"Bearish". That word has been tagged to almost every piece of corn analysis, be it fundamental or technical, dating back to early April. However, as we wait for yet another round of USDA numbers, which of course are expected to be bearish (naturally), I'm going to make the argument as to why the corn market could close higher Friday.
One number, just one, could change the outcome for corn: National average yield. As discussed in the report preview ("Extreme Reports") the pre-report average estimate came in at 166.8 bushels per acre, up from USDA's June projection of 165.3 bpa. However, if we consider a couple of factors, USDA may be more inclined to leave the yield number unchanged for now.
Frist, USDA has no reason to raise its national average yield estimate. The August report is its first release of official survey results, so the government could simply stand pat on its projection, being able to pin a possible bearish reaction in August to the survey component.
But what about the incredibly high NASS weekly crop condition ratings that are far higher than the record yield year of 2009? That's simple - USDA's yield projections are not influenced by NASS' weekly numbers. I know, it sounds silly to me too, but that's how the system works. So if USDA doesn't have an official survey of yield potential, and it can disregard early season record high crop condition ratings, it is highly likely that it decides there is no good outcome for itself by raising national average yield in July.
So, if yield stays at 165.3 bpa, and USDA does incorporate its new harvested acreage estimate of 83.8 million acres from the June 30 report, total production would fall from the June (and May) projection of 13.935 bb to "only" 13,852. And if every other supply and demand number remains the same, then new-crop ending stocks would dip to 1.643 bb, roughly 130 mb below the pre-report average estimate.
This being a blog that looks at the technical side of the market we now have to ask if the charts would agree with a bullish interpretation of Friday's reports. Those that have been following the weekly analysis (usually posted on Sunday mornings) will recall two phrases: Corn is in a downtrend; and, Weekly stochastics continue to show the market is oversold. While both remain true, it is the latter that could possibly lead to a change in the former.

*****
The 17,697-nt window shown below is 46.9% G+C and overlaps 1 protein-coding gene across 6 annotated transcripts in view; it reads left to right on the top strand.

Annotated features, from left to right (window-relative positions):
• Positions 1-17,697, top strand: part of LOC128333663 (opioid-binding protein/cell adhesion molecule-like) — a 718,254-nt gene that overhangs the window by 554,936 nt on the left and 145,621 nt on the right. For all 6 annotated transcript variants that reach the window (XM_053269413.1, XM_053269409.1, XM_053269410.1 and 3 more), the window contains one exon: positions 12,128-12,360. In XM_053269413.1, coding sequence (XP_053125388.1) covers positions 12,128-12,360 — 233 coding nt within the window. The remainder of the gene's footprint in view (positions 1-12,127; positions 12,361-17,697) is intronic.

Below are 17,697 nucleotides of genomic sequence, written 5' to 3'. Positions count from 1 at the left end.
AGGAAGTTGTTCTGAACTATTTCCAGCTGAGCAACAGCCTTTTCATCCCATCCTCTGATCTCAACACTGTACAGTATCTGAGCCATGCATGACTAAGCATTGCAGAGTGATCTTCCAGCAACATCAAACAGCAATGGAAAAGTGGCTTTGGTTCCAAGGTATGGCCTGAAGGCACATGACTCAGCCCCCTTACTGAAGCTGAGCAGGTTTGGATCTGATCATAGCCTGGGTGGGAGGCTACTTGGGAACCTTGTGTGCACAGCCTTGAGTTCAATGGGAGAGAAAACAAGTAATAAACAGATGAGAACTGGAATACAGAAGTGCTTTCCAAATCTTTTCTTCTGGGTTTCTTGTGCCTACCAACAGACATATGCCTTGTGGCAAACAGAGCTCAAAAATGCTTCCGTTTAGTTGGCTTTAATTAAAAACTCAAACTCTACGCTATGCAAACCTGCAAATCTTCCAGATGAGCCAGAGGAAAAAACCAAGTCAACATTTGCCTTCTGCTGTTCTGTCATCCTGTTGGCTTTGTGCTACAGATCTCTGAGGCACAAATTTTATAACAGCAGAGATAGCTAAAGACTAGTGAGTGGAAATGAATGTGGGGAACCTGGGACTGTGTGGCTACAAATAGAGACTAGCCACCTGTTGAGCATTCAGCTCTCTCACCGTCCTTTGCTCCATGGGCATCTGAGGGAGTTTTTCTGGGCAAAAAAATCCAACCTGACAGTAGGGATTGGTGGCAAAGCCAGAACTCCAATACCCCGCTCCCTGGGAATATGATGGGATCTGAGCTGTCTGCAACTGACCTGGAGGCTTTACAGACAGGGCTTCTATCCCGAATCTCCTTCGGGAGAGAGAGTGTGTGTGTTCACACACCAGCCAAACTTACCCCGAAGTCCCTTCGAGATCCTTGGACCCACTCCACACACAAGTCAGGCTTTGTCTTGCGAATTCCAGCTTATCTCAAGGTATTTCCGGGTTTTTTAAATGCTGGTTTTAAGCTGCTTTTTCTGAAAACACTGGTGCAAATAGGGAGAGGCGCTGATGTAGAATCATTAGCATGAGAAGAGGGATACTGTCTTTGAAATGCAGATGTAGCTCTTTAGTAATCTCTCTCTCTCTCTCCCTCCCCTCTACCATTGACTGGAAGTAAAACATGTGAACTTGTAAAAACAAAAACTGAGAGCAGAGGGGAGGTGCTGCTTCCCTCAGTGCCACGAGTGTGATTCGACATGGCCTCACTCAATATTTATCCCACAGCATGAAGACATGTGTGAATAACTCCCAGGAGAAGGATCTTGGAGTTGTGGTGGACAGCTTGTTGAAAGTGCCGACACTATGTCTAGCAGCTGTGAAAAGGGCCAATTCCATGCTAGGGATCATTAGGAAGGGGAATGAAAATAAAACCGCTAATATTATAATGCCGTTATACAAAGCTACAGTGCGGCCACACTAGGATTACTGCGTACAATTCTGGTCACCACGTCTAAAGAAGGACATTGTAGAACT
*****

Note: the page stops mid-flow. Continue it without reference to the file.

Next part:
Generally speaking, a downtrend in a commodity market is tied to increased noncommercial selling; be it long-liquidation or the addition of new short positions. Since early April, pressure in the corn has been tied in large part to the increase of short positions by noncommercial traders leading to a reduction in their net-long futures holdings.
Why is this distinction important? As stated above the corn market is sharply oversold, with the December contract's weekly stochastics (bottom chart) not only below the 20% but in single digits. In addition to that, the September contract is trading in the lower 17% of the 5-year price distribution range while the December contract is priced in the lower 19%. The DTN National Corn Index (national average cash price) was calculated at $3.69 Thursday evening, put the cash price in the lower 29% of its 5-year distribution range, but more importantly near the lower 40% of the range established since the beginning of corn's demand market at the start of the 2005-2006 marketing year.
It should be noted that the December to March futures spread (second chart, green line) has seen an ever so slight weakening of its carry this week to 10 3/4 cents. While still a neutral to bearish level of full commercial carry (total cost of holding corn in commercial storage), it does indicate that commercial buying has emerged with the cash and futures market priced this low.
Last but certainly not least, the market volatility (third chart, red line) of the December contract has climbed to near 20%, its highest level since September 2013.
Let's put the pieces together now: USDA could see no reason to increase yield, therefore lowering its production estimate; corn prices (both cash and futures) are at levels that have historically sparked increased buying interest, the December to March futures spread is showing light commercial buying interest, market volatility is as high as its been in almost a year, and noncommercial traders are holding their largest short futures position (last reported at 293,291 contracts) since this past February.
This combination could lead to a round of noncommercial short-covering (buying) after the release of the report, resulting in a higher close Friday and maybe, just maybe, the start of a short-lived uptrend until the August report, with its survey results, rolls around.